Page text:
4. img.php uses CImage.
  5. CImage processes, caches and outputs the image according to how its used.

Read on to learn more on how to use img.php.

Basic usage

Select the source

Open an image through img.php by using its src attribute.


It looks like this.

All images are stored in a directory structure and you access them as:


Resize using constraints on width and height

Create a thumbnail of the image by applying constraints on width and height, or one of them.

&width=150 &height=150 &w=150&h=150
<img src= alt=''> <img src= alt=''> <img src= alt=''>

By setting width, height or both, the image gets resized to be not larger than the defined dimensions and keeping its original aspect ratio.

Think of the constraints as a imaginary box where the image should fit. With width=150 and height=150 the box would have the dimension of 150x150px. A landscape image would fit in that box and its width would be 150px and its height depending on the aspect ratio, but for sure less than 150px. A portrait image would fit with a height of 150px and the width depending on the aspect ratio, but surely less than 150px.

Resize to fit a certain dimension

Creating a thumbnail with a certain dimension of width and height, usually involves stretching or cropping the image to fit in the selected dimensions. Here is how you create a image that has the exact dimensions of 300x150 pixels, by either stretching, cropping or fill to fit.

What The image
Original. The original image resized with a max width and max height.
<img src= alt=''>
Stretch. Stretch the image so that the resulting image has the defined width and height.
<img src= alt=''>
Crop to fit. Keep the aspect ratio and crop out the parts of the image that does not fit.
<img src= alt=''>
Fill to fit. Keep the aspect ratio and fill then blank space with a background color.
<img src= alt=''>

Learn to crop your images, creative cropping can make wonderful images from appearingly useless originals.

Stretching might work, like in the above example where you can not really notice that the image is stretched. But usually, stretching is not that a good option since it distorts the ratio. Stretching a face may not turn out particularly well.

Fill to fit is useful when you have some image that must fit in a certain dimension and stretching nor cropping can do it. Carefully choose the background color to make a good resulting image. Choose the same background color as your website and no one will notice.

List of parameters

img.php supports a lot of parameters. Combine the parameters to get the desired behavior and resulting image. For example, take the original image, resize it using width, aspect-ratio and crop-to-fit, apply a sharpen effect, save the image as JPEG using quality 30.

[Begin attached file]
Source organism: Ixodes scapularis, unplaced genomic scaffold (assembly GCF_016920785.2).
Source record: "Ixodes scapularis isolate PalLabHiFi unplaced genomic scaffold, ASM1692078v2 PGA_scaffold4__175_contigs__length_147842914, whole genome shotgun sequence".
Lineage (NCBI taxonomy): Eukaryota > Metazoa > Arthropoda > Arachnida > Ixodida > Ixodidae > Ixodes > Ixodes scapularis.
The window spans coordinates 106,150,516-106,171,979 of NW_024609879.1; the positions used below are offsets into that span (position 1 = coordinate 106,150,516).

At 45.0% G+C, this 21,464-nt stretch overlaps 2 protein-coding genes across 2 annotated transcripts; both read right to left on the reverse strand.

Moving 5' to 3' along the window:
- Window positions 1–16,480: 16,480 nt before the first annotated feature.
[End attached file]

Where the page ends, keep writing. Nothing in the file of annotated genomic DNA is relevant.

img.php?src=kodim13.png&w=600&aspect-ratio=4 &crop-to-fit&sharpen&save-as=jpg&q=30

<img src= alt=''>

Here is a list of all parameters that you can use together with img.php, grouped by its basic intent of usage.

Mandatory options and debugging

Option src is the only mandatory option. The options in this section is useful for debugging or deciding what version of the target image is used.

Parameter Explained
src Source image to use, mandatory. src=img.png or with subdirectory src=dir/img.png.
nc, no-cache Do not use the cached version, do all image processing and save a new image to cache.
so, skip-original Skip using the original image, always process image, create and use a cached version of the original image.
v, verbose Do verbose output and print out a log what happens. Good for debugging, analyzing the process and inspecting how the image is being processed.
json Output a JSON-representation of the image, useful for testing or optimizing when one wants to know the image dimensions, before using it.
pwd, password Use password to protect unauthorized usage.

Options for deciding width and height of target image

These options are all affecting the final dimensions, width and height, of the resulting image.

Parameter Explained
h, height h=200 sets the width to be to max 200px. h=25% sets the height to max 25% of its original height.
w, width w=200 sets the height to be max 200px. w=100% sets the width to max 100% of its original width.
ar, aspect-ratio Control target aspect ratio. Use together with either height or width or alone to base calculations on original image dimensions. This setting is used to calculate the resulting dimension for the image. w=160&aspect-ratio=1.6 results in a height of 100px. Use ar=!1.6 to inverse the ratio, useful for portrait images, compared to landscape images.
dpr, device-pixel-ratio Default value is 1, set to 2 when you are delivering the image to a high density screen, dpr=2 or dpr=1.4. Its a easy way to say the image should have larger dimensions. The resulting image will be twice as large (or 1.4 times), keeping its aspect ratio.

Options for resize strategy

These options affect strategy to use when resizing an image into a target image that has both width and height set.

Parameter Explained